There is an introduction from the author and poet Edmund Blunden; he describes ‘Her Privates We’ as a ‘new kind of candid, reflexive writing’. Ernest Hemingway loved the book. It had me thinking of Norman Mailer or Henry Miller. It is certainly from the same Pantheon as Erich Maria Remarque (All Quiet on the Western Front), Robert Graves (Goodbye to All that) Blaise Cendrars (The Bloody Hand) and Ernst Junger (Storm of Steel).
When first published the author gave his Regimental number not his name. Frederic Manning, already a successful writer, had wanted to remain anonymous and for the story to speak for itself. He states that what he wrote was fictional, but you sense this was said to protect men who he would not want to think he had characterised them unfairly because he also says that he felt he had made ‘a record of their words’ and had heard the ‘voices of ghosts’ when writing. The dialogue is engaging - you hear it rising from the pages like voices from a top-notch BBC 4 radio drama.
The fact that Manning died in 1935 (he smoked and drank heavily) might explain why his work is so unknown: not for him the decades of success that established the lasting reputation of the likes of Robert Graves or Ernest Hemingway.
I found myself immediately drawn into the narrative which follows a few months in the life of Private Bourne. The first paragraph alone is as evocative and engaging as the first minutes of the Sam Mendes film ‘1917’ as Bourne comes in from an attack and looks for respite in the first ‘ole in the ground’ he stumbles across. For a moment you wonder if he is in the German line in error.
‘Her Privates We’ is a record of the experience on the Somme and Ancre fronts during the latter half of 1916. The story is character driven and the style more literary than will suit some people’s tastes. Though clearly written from experience it is not an account of a specific event or people.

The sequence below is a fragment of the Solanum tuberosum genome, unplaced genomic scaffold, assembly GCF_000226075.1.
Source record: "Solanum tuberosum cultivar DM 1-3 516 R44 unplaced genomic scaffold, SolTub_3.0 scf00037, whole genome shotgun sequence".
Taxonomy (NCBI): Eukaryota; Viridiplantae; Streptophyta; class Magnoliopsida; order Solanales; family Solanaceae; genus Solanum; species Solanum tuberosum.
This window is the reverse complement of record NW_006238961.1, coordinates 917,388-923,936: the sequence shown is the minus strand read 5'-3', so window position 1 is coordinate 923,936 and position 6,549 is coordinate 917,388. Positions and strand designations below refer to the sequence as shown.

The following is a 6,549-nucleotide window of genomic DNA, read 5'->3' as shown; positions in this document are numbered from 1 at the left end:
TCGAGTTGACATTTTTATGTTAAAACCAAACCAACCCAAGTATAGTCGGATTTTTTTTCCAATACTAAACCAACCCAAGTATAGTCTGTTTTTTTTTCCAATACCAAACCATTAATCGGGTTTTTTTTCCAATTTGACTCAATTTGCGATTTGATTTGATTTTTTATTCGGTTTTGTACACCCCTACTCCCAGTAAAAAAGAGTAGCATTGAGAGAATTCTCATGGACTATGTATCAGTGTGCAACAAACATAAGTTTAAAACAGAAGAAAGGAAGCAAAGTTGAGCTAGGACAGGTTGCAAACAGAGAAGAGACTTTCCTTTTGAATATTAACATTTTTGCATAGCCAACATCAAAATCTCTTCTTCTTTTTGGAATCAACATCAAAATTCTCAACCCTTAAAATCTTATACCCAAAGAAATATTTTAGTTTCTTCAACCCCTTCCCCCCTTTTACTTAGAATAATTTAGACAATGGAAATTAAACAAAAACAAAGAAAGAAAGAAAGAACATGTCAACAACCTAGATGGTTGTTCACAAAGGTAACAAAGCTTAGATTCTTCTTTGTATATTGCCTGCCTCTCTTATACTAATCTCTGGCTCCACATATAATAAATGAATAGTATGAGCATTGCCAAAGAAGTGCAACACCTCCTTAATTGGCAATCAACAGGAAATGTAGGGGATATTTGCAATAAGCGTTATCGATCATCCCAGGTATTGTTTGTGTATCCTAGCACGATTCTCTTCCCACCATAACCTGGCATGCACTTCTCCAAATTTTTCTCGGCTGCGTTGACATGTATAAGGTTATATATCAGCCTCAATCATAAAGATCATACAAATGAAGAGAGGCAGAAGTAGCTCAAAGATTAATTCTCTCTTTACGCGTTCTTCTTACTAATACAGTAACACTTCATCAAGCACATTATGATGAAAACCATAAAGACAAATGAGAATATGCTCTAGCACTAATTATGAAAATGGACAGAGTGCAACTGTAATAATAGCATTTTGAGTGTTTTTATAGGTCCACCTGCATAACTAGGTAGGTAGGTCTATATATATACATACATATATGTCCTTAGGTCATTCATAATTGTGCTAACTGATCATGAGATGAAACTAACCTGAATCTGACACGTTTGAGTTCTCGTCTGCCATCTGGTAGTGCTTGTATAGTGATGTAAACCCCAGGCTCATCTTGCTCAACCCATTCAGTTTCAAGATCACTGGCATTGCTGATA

We see, hear, feel and smell the place.
Dialogue with an accent is written out phonetically like Irvine Welsh’s ‘Trainspotting’. You know that Bourne, as he is referred to throughout, is a misfit. He’s from another ‘station’, a different walk of life entirely than that of the men whose company he prefers to keep. We get philosophy and reflection from his perspective on the lot of the ‘ordinary working man’. Bourne wants the experience with the ‘lads’ not as an officer or NCO. The day to day workings of a company between junior officers, NCOs, the cook, quartermaster and men is revealed.
We experience how the average Tommy lived a lot and loved a little behind the lines, between billets, while on a quest for treats and then during preparations before going over the top. We feel how men behaved, died or survived.
‘Averages are too colourless, indeed too abstract in every way, to represent concrete experience …’ he muses.
We get to know Bourne (aka Manning) very well.
A misfit known by what he did in civilian life but his reluctance to take a commission. His generosity to others. A gent with his gifts. Someone who craved action to replace the boredom, who enjoyed periods of isolation. For most ‘company guard’ was a chore, not for Bourne who ‘liked the solitude and the empty night … with its enchantments changing even this flat and unlovely land into a place haunted by fantastic imaginings’, where he experienced on a frosty night ‘a silence so intense that he almost expected it to crack the ice’.